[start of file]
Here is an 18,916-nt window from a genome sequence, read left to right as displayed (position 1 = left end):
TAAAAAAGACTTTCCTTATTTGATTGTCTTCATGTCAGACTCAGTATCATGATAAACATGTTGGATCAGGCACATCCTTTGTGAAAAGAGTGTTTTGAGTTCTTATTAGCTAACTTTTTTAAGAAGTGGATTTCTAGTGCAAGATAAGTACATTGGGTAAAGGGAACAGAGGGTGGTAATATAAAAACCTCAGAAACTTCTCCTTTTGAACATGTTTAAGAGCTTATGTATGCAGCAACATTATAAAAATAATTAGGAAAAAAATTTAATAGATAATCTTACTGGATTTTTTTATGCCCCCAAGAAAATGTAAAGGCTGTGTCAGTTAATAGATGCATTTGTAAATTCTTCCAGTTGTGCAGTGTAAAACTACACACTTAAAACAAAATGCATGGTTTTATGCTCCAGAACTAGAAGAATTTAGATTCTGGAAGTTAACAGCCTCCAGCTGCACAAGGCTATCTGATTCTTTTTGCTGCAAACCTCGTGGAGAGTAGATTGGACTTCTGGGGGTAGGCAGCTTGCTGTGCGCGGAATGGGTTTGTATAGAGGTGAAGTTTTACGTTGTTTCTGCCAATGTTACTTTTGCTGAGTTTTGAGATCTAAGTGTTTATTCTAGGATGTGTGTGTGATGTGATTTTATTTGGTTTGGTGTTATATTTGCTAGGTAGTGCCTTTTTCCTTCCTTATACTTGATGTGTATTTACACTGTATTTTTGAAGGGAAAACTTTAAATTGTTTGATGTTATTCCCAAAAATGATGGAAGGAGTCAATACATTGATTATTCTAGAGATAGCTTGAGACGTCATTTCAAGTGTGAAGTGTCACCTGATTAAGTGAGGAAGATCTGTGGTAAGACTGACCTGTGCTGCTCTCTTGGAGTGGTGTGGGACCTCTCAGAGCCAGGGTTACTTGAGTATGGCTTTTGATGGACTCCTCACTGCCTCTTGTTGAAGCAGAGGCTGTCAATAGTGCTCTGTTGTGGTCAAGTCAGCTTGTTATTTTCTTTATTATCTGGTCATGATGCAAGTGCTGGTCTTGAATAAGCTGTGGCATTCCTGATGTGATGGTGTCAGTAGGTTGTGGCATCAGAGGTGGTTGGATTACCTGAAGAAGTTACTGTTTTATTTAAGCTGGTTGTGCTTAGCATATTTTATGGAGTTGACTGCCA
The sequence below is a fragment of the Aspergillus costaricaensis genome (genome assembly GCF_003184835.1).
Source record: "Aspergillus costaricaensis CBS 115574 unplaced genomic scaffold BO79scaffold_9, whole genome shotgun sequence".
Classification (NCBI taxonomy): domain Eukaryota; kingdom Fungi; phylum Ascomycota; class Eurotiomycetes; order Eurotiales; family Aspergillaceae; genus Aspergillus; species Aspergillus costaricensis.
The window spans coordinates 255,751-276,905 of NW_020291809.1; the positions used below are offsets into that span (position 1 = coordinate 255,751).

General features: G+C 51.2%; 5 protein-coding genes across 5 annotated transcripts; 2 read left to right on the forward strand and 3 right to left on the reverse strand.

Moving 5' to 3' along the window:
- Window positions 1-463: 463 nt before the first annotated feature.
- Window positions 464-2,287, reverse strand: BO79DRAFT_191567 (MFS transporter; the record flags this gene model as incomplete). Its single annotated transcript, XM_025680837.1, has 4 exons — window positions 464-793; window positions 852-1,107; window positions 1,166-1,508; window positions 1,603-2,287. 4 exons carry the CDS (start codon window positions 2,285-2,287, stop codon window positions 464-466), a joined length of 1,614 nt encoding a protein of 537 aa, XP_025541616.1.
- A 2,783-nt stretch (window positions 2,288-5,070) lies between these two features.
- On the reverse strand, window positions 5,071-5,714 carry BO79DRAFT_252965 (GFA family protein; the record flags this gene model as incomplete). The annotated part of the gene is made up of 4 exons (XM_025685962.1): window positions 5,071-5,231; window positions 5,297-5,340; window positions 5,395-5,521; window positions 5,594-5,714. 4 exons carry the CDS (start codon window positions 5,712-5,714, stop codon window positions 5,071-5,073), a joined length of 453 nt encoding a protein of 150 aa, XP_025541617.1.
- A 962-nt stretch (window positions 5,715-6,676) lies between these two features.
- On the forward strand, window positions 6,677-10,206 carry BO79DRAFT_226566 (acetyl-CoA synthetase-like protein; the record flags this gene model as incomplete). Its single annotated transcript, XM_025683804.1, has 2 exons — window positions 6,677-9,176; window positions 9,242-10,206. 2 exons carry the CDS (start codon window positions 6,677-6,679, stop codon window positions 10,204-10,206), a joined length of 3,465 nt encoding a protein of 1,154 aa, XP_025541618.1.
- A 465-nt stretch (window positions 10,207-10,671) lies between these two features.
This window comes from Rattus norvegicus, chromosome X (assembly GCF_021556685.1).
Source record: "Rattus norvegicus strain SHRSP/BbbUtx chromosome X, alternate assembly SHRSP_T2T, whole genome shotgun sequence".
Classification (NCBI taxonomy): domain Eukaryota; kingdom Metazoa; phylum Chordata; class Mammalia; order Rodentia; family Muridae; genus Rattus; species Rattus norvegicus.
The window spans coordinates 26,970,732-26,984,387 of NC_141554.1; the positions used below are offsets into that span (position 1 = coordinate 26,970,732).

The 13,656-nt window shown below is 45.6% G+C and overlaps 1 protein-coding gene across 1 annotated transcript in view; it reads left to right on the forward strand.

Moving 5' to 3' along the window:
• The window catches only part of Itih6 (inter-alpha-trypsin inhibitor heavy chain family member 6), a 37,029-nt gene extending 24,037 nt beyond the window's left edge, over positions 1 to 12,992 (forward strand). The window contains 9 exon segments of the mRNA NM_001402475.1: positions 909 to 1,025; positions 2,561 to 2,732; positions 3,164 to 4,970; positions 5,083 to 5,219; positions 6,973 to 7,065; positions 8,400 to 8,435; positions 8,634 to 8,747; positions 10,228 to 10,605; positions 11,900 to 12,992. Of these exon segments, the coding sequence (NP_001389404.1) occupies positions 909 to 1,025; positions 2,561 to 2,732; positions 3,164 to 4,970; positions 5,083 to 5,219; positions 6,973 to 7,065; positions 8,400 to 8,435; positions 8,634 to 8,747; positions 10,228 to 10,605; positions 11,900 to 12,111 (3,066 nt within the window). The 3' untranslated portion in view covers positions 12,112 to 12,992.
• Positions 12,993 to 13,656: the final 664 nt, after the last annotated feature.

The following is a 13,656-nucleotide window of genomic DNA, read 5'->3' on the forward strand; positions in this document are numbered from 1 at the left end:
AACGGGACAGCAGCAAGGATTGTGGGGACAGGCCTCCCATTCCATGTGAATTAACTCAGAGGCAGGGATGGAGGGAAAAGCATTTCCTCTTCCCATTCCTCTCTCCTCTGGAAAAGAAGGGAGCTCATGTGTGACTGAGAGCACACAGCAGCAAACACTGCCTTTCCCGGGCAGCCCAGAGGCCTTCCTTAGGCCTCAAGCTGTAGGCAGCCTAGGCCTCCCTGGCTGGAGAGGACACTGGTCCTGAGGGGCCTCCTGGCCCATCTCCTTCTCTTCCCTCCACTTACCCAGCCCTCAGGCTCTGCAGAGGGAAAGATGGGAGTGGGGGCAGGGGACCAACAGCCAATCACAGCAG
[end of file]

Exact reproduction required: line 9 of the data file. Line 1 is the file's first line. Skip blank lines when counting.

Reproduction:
- Window positions 1-463: 463 nt before the first annotated feature.